Prinsep Street Presbyterian Church

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Coordinates: 1°18′06.1″N 103°51′04″E / 1.301694°N 103.85111°E / 1.301694; 103.85111

Prinsep Street Presbyterian Church

The Prinsep Street Presbyterian Church (Chinese: 布连拾街长老会磐石堂) is a Presbyterian Church in Singapore. It is located at Prinsep Street in the Rochor Planning Area, within the Central Area in Singapore's central business district.

The present church was constructed in 1930. Founded in 1843, it was then known as the Malay Chapel. It was the first Straits Chinese church in Singapore. The chapel was replaced with the present Romanesque style building and dedicated in 1931. The Singapore Boys’ Brigade was founded here.

History[edit]

The most notable architectural features of the church are the distinctive red brick façade and the raised brickwork on the tower and belfry.

In 1839, a Presbyterian minister of the London Missionary Society, Reverend Benjamin Peach Keasberry, started an elite boarding school for Malay boys in Rochor, with an attached printing press. Some of his pupils were thought to have been of royal descent.

In 1843, the church building on Prinsep Street was completed and Keasberry moved his printing business there. The church was first named Malay Chapel in recognition of the reverend's contribution to the Malay community. It was also popularly known as Greja Keasberry or Keasberry's Church. The missionary Samuel Dyer preached the first sermon at the Malay Chapel in 1843.[1]

In 1847, shortly after the inauguration of the church, the London Missionary Society left Singapore for China, leaving Keasberry to carry the torch alone. This he did stoically, until his death on 6 September 1875. To honour him, an engraved stone plaque was placed on his grave in Bukit Timah by his former student Maharajah Abubakar of Johore.

In 1885, the Presbyterian community, funded by Singaporean merchants living in London, bought the building from the London Missionary Society. It was renamed Prinsep Street Church. As the purchase was initiated by Reverend J.A.B. Cook, the missionary in charge of the English Presbyterian Church, Prinsep Street Church now came under its administration.

The Straits Chinese congregation held services at the church, as did the Teochew Tek Kha Group or Kandang Kerbau Market Group, and the pupils of Sophia Cooke's Chinese Girls' School. The Tek Kha Group established their headquarters at Prinsep Street Church and remained there until 1929 when their own church building which is also on Prinsep Street (diagonally oppopsite) and now known as Singapore Life Church, was ready.

As early as 1901, plans were made for a new church. On 5 March 1930, Song Ong Siang, who later became the first Malayan Chinese to be knighted, laid the foundation stone. The church was officially opened and dedicated on 4 February 1931.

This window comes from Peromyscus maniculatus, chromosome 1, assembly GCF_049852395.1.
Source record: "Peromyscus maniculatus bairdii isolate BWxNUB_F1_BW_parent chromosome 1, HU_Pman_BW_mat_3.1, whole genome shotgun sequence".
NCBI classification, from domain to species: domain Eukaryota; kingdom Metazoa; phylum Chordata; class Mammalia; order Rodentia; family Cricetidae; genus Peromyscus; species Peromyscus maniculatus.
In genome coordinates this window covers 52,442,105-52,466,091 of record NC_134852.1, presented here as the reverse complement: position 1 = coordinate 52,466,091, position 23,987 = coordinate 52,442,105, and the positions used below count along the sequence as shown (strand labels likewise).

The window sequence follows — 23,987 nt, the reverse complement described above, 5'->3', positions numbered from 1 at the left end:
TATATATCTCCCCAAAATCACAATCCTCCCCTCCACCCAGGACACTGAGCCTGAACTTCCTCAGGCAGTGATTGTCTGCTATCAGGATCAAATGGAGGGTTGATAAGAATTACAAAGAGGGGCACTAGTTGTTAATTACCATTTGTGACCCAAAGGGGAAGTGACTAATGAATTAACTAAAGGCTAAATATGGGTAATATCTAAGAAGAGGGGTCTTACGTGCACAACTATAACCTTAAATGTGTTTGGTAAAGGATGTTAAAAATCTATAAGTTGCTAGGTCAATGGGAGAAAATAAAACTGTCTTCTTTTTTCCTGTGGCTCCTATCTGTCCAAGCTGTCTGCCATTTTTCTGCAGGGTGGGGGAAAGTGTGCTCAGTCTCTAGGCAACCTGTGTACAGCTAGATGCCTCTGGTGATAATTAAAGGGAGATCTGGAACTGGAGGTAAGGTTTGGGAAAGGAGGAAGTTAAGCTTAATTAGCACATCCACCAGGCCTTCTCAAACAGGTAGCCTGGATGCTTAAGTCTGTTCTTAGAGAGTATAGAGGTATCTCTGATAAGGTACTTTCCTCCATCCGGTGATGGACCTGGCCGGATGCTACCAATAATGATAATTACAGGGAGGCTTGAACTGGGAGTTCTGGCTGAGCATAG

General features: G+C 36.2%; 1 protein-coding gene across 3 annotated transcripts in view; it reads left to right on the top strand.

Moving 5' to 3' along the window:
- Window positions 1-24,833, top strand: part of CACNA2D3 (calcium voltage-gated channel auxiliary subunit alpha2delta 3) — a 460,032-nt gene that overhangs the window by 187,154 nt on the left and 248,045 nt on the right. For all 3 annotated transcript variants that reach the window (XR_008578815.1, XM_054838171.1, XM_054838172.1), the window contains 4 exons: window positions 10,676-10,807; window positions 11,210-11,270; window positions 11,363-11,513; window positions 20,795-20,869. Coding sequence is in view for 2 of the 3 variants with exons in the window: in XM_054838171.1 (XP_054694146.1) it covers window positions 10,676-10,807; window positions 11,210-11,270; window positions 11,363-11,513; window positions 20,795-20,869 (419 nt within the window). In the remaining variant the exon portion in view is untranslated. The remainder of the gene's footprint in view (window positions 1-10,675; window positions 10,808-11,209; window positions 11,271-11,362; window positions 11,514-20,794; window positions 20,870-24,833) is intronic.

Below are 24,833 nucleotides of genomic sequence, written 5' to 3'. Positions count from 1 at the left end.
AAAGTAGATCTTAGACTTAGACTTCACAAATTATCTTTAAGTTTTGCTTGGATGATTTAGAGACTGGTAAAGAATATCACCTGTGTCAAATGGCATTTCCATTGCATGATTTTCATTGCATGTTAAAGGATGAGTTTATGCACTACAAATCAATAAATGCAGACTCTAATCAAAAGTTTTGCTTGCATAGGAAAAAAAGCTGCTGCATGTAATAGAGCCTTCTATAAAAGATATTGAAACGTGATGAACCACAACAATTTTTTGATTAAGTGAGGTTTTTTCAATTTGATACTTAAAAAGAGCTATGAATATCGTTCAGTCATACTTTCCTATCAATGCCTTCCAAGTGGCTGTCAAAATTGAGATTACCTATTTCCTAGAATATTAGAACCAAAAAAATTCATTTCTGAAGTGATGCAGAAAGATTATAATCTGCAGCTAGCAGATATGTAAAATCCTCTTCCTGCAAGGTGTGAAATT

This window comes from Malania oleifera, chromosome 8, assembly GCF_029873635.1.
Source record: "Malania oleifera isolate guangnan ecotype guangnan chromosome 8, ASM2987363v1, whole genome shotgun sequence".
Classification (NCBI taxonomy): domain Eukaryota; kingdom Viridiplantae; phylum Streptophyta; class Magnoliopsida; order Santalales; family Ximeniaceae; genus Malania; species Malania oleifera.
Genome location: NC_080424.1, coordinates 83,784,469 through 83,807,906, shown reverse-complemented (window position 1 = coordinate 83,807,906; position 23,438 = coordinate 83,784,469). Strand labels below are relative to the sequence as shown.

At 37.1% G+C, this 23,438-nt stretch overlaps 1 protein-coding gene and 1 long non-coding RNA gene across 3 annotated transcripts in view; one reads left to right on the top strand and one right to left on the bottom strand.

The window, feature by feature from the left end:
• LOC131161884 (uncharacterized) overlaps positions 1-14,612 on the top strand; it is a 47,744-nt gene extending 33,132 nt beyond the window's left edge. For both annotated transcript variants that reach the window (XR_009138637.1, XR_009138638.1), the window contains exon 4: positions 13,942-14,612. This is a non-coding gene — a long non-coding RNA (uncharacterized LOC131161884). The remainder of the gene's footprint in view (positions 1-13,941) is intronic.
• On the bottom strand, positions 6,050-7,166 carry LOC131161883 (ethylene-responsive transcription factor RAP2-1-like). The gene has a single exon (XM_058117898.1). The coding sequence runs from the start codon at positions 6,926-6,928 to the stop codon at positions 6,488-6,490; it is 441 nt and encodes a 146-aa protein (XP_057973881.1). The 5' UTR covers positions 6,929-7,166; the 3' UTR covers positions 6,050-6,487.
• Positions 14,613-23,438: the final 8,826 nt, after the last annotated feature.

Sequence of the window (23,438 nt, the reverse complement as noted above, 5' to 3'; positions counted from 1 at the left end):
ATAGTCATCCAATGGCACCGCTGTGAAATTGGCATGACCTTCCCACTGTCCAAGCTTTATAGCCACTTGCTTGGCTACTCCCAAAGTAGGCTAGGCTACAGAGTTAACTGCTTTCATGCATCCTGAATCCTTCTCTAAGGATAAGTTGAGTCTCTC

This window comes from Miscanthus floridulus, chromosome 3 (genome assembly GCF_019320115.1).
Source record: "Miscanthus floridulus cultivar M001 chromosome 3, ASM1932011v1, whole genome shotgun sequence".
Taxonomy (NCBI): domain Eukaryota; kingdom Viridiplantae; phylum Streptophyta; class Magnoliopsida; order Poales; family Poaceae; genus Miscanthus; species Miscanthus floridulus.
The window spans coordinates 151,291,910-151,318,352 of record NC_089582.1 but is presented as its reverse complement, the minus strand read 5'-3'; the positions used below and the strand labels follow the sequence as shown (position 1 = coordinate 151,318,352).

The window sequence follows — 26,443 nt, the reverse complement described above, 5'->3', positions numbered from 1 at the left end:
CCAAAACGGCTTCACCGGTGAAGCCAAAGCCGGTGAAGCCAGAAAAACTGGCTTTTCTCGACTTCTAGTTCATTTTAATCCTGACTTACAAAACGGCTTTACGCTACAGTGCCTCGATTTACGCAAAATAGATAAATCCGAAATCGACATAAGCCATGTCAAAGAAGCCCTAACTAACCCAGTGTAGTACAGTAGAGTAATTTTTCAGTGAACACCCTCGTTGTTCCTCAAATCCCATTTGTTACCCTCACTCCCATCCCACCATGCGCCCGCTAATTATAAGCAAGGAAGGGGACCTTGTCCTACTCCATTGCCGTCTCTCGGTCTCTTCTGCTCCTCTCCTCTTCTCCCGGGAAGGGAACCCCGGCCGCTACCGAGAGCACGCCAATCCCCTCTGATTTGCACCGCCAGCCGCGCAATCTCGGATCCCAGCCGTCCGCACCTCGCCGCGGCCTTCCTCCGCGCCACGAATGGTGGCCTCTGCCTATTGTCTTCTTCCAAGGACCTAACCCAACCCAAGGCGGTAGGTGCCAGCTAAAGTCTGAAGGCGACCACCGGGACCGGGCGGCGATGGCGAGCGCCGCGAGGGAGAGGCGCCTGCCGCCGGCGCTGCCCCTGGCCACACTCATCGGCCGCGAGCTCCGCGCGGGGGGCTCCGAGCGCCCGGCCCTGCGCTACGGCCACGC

In November 1931, upon formerly joining the Synod of the English Presbytery, Prinsep Street Church was eligible to include "Presbyterian" in its name. Thus, the Straits Chinese Presbyterian Church was born.

During the Japanese Occupation, the church was damaged by shrapnel and mortar shells. Reverend Gibson, who had been incarcerated by the Japanese during World War II, repaired the church upon his release in 1947.

In 1953, the first full-time local pastor, Reverend John J.K. Lu, was appointed. The post-war years saw a fall in the Straits Chinese congregation and the church was renamed Prinsep Street Presbyterian Church in 1956. Its non-Straits Chinese congregation grew rapidly and, in the mid-1980s, a four-storey building was erected to accommodate their needs.

In the 1960s, the Church operated a kindergarten in mornings.

The Prinsep Street Presbyterian Church was gazetted as a national monument on 12 January 2000.

Architecture[edit]

The Prinsep Street Presbyterian Church was designed by architect C.J. Stephens of Swan and Maclaren. Its most notable features are the deep red bricks and raised brickwork on the tower and belfry.

At the front of the church, lightly modelled brickwork rises high in gable formation expressing the shape of the roof and culminating in a bell tower, now housing a loudspeaker. Buildings within the enclosure are all rendered and painted.

See also[edit]

References[edit]

  • National Heritage Board (2002), Singapore's 100 Historic Places, Archipelago Press, ISBN 981-4068-23-3
  • Norman Edwards, Peter Keys (1996), Singapore - A Guide to Buildings, Streets, Places, Times Books International, ISBN 9971-65-231-5
  • Preservation of Monuments Board, Know Our Monuments

Notes[edit]

  1. ^ Buckley, Charles Burton. An Anecdotal History of Old Times in Singapore 1819-1867. , 320-322

External links[edit]